I love the romanticism of the old west and especially the role of the horse! In "The Wild One" I wanted to tell a tale of what could have been as a Texas ranch hand finally drops his loop on a wild roan after a long hard chase! But the story is left for the viewer to finish. A split second in the action and the cowboy begins to turn his mount to take up the ropes slack just as the wild one tries to spin away from his captor. The rest of the story lies in what will happen when the two massive animals hit opposit ends of the rope! Will the roan be turned and be captured? Will the rope snap and freedom prevail? Perhaps the saddle will give way and the cowboy ends up eating dirt, or, maybe all end up in a tangle on the ground. What do you think?
This is painted in oil paint on stretched linen. When I began this painting, I first had my basic idea in mind, then just started sketching the horses and rider figures in using thinned paint, developing my concept as I worked out the positions of the figures. At this point, I don't use any kind of reference materials. All work is strictly 'made-up as I go'. I checked anatomy on the horses legs after the sketches were mostly finished using an anatomical atlas. I' was already familiar with the appropriate clothing and gear typical of the 1880s west since this subject has been a long time favorite of mine. The background is typical north Texas canyonland and is a composit of photos taken in Texas and central New Mexico. When I began painting, I determined my palette and lighting, then started working in the background up to and around the figures. The figures are painted next, then the forground. Final detailing is done last, and, in this painting took several days to finish.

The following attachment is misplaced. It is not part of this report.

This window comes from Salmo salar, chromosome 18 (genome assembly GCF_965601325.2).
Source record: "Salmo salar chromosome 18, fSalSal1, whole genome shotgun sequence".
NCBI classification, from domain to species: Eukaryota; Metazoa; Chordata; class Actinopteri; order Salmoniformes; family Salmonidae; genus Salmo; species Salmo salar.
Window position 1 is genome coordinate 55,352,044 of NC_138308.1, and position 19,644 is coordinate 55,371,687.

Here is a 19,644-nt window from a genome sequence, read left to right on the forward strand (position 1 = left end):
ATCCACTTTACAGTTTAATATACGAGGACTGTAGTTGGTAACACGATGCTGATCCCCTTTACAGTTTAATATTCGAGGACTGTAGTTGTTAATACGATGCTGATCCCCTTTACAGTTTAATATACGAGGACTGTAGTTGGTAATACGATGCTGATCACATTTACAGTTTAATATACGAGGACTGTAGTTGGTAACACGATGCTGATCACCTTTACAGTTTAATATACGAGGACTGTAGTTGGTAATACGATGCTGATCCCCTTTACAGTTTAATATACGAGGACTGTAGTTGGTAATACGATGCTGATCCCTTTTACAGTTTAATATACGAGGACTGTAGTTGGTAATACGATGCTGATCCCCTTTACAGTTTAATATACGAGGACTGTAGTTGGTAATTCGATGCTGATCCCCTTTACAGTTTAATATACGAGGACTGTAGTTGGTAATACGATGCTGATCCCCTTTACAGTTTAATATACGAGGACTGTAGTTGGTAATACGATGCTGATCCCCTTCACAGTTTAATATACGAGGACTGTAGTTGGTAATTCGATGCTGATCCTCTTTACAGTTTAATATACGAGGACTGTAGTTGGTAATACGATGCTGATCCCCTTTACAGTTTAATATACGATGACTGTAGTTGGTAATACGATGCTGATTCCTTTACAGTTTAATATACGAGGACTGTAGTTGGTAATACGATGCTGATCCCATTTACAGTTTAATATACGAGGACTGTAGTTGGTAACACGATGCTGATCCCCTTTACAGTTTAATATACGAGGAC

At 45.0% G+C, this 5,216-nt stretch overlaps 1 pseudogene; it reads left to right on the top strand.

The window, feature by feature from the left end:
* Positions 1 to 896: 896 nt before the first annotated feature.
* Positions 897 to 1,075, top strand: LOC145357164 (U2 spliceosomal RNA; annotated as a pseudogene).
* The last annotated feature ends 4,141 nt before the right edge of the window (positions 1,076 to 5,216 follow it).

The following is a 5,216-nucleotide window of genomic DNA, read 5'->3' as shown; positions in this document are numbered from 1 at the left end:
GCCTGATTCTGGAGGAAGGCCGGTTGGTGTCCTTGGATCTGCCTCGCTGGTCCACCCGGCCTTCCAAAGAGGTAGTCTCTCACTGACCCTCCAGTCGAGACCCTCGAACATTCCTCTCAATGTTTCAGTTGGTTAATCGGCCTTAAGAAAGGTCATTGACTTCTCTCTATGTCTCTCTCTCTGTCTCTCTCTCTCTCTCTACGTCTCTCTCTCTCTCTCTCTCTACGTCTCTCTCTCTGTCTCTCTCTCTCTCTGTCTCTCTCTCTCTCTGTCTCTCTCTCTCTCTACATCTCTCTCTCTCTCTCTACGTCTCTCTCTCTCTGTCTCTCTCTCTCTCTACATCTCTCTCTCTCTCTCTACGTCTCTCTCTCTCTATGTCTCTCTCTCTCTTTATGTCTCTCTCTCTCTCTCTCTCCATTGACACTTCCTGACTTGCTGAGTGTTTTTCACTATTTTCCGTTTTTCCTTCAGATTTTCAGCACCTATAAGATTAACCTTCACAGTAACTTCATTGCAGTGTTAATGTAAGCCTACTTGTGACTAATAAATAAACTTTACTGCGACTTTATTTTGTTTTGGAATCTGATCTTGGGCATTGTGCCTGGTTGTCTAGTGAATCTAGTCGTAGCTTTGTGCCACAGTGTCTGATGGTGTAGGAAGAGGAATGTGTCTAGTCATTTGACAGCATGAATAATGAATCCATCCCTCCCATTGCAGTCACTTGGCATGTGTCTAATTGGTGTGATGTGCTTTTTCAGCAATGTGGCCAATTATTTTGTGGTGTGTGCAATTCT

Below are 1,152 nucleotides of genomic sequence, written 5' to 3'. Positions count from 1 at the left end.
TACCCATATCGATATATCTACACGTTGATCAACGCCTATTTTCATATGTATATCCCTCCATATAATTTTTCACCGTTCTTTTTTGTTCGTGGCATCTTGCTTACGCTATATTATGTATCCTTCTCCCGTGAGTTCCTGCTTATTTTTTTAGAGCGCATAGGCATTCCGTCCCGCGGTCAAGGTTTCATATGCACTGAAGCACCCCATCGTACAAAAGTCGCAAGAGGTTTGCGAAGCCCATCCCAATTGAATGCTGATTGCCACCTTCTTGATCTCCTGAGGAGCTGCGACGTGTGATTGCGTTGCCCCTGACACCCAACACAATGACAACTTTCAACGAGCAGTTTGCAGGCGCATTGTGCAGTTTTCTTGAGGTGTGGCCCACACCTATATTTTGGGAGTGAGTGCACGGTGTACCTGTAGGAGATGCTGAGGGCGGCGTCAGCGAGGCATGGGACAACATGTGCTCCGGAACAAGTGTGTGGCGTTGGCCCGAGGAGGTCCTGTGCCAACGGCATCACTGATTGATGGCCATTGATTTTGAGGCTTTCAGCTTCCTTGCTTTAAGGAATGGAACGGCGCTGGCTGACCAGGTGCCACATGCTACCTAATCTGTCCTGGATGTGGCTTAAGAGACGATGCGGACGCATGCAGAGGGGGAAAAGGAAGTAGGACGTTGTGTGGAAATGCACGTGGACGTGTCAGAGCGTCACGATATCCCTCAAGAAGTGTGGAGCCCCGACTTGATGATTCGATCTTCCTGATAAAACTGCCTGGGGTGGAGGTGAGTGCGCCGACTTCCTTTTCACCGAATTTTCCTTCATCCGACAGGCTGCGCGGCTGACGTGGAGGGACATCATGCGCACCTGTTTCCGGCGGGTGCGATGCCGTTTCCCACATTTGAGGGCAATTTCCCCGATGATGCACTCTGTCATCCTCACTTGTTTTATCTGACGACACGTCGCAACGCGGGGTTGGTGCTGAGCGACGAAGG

Canvas giclee reproductions are now available of this painting at;
he's cool now, but just wait 'til that roan hits the end of the rope!
He's not giving up without a fight!
muddy leg detail
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